Youth on the Mid North Coast should only go under the needle of a trained tattooist, after a reported rise in backyard tattooing and infection.
Youth on the Mid North Coast should only go under the needle of a trained tattooist, after a reported rise in backyard tattooing and infection.

Illegal ink: backyard tattoos

A PUBLIC health warning has been issued about the dangers associated with "backyard tattoos".

It comes after the concerning find that youths on the Mid North Coast have purchased tattooing equipment over the internet and inked their friends and family.

Aside from the risk of infection, tattooing underage youth without parental consent is an offence in NSW.

The North Coast Public Health Unit warns that people receiving backyard tattoos are being placed at risk of infection.

Public Health North Coast Director Paul Corben said it is reassuring to know that most people who choose to be inked are having it done at a tattoo parlour. 

"Tattoo parlours must be registered with the local council, must be kept in a clean and hygienic condition and must have practices that minimise the risks of transmission of blood borne viruses," Mr Corben said.

"Viruses like Hepatitis C, Hepatitis B and HIV are most commonly transmitted to people through blood to blood contact and may be contracted during tattooing if clean and sterile equipment is not used.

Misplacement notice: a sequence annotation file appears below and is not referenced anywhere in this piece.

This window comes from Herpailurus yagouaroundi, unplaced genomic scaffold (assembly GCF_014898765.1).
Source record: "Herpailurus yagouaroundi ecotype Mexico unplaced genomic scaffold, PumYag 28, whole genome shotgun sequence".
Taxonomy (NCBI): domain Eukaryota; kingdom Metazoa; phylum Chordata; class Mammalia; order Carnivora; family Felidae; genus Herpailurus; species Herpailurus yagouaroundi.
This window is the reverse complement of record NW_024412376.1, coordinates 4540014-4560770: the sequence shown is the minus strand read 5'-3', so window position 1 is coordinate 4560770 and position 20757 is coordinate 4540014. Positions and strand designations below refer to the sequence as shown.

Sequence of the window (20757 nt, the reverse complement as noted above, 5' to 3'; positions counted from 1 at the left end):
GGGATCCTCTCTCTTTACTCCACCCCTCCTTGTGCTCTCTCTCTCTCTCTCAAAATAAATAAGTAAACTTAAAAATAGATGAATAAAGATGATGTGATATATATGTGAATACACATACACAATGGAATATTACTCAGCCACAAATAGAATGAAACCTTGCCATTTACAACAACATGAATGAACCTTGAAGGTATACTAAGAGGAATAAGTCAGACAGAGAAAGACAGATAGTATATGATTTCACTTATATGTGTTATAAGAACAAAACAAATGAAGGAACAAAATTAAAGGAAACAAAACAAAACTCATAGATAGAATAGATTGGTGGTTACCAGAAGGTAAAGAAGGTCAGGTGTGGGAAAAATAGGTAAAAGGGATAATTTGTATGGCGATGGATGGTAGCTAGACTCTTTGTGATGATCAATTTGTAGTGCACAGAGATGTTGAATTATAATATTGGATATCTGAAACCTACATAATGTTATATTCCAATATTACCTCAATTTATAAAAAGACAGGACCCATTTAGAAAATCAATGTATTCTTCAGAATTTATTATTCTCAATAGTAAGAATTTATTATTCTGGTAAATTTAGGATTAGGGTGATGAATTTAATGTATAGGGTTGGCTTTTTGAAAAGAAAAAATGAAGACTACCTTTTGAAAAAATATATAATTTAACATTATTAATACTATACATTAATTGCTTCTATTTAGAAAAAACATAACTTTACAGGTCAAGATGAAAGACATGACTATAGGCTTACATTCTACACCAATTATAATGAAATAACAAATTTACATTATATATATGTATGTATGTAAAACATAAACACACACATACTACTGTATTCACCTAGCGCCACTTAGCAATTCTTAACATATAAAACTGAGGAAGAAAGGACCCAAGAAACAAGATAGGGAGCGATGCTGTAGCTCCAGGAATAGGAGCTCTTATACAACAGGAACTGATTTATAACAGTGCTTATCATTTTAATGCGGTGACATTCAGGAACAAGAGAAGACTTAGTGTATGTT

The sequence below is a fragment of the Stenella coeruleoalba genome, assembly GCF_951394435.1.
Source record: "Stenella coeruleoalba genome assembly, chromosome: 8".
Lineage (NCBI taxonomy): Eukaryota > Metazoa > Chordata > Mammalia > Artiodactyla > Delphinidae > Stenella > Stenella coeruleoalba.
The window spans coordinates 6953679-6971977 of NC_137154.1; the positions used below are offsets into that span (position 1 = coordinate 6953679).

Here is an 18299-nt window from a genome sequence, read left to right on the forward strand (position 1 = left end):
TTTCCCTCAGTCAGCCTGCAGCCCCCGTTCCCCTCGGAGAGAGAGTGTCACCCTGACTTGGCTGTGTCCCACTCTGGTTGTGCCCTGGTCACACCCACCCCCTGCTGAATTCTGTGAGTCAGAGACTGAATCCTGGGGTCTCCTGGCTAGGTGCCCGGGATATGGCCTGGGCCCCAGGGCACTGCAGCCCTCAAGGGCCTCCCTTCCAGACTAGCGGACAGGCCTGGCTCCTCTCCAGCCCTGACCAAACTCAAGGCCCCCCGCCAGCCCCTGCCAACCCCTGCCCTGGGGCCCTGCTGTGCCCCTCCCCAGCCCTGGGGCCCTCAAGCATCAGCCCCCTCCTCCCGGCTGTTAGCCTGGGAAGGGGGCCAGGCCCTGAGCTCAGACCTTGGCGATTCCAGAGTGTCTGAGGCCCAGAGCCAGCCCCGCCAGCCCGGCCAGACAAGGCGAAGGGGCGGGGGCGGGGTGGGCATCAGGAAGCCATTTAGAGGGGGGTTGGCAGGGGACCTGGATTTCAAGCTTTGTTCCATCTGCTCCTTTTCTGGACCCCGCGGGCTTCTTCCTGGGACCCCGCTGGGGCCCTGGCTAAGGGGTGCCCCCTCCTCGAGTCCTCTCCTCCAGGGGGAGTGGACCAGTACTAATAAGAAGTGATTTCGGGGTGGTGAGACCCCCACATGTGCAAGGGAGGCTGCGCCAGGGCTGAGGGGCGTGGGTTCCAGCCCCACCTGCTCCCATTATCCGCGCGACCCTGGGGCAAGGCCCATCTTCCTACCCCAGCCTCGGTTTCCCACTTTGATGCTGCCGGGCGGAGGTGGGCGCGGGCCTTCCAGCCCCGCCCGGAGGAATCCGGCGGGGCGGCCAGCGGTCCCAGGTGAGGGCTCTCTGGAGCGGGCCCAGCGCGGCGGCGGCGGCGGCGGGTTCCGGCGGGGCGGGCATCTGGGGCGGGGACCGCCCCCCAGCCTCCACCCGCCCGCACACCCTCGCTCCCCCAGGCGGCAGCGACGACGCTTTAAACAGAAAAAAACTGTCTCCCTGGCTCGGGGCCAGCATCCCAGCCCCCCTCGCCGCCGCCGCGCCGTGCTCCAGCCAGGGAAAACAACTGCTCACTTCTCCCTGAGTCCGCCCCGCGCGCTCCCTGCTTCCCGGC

"The potential for a person to become infected with a blood to blood virus is significantly increased if a tattoo is done by a friend or at premises that are not registered with Council," he said.

The North Coast Public Health Unit is aware that some people have their tattoos done by a friend instead of going to the tattoo parlour.

Backyard tattooists may not have the ability to maintain the tattooing area in a clean and hygienic condition or to ensure the tattooing equipment is properly sterilised before use.

It is illegal to tattoo anyone unless the tattooing is done at a registered premise. 

If you are aware of a person tattooing people from an unregistered location, details can be passed on to either the local Council or Public Health Unit Environmental Health Officer.

If you know of members of the community who are tattooing young people (under 18 years) without the parent's consent this should be reported to the NSW Department of Community Service.

The fine for tattooing a person under the age of 18 without parental consent can be up to $22,000.



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